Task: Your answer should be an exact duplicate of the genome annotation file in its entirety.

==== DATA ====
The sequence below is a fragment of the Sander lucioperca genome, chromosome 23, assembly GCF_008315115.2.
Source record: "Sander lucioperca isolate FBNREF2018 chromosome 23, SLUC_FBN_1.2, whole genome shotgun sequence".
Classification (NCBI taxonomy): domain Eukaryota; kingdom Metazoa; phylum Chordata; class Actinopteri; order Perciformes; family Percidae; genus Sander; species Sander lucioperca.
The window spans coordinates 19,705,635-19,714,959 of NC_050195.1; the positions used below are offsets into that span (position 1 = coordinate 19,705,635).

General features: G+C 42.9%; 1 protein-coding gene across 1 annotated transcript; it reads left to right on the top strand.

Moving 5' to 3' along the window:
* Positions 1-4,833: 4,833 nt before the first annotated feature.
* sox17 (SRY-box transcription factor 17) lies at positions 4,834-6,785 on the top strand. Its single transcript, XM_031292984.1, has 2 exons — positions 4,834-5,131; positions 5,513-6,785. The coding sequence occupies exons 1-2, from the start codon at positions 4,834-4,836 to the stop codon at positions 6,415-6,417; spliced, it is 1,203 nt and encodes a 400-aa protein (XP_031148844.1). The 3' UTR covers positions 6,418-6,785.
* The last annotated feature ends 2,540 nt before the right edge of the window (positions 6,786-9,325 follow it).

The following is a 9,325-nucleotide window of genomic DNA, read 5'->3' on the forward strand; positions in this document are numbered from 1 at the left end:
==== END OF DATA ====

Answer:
The sequence below is a fragment of the Sander lucioperca genome, chromosome 23, assembly GCF_008315115.2.
Source record: "Sander lucioperca isolate FBNREF2018 chromosome 23, SLUC_FBN_1.2, whole genome shotgun sequence".
Classification (NCBI taxonomy): domain Eukaryota; kingdom Metazoa; phylum Chordata; class Actinopteri; order Perciformes; family Percidae; genus Sander; species Sander lucioperca.
The window spans coordinates 19,705,635-19,714,959 of NC_050195.1; the positions used below are offsets into that span (position 1 = coordinate 19,705,635).

General features: G+C 42.9%; 1 protein-coding gene across 1 annotated transcript; it reads left to right on the top strand.

Moving 5' to 3' along the window:
* Positions 1-4,833: 4,833 nt before the first annotated feature.
* sox17 (SRY-box transcription factor 17) lies at positions 4,834-6,785 on the top strand. Its single transcript, XM_031292984.1, has 2 exons — positions 4,834-5,131; positions 5,513-6,785. The coding sequence occupies exons 1-2, from the start codon at positions 4,834-4,836 to the stop codon at positions 6,415-6,417; spliced, it is 1,203 nt and encodes a 400-aa protein (XP_031148844.1). The 3' UTR covers positions 6,418-6,785.
* The last annotated feature ends 2,540 nt before the right edge of the window (positions 6,786-9,325 follow it).

The following is a 9,325-nucleotide window of genomic DNA, read 5'->3' on the forward strand; positions in this document are numbered from 1 at the left end: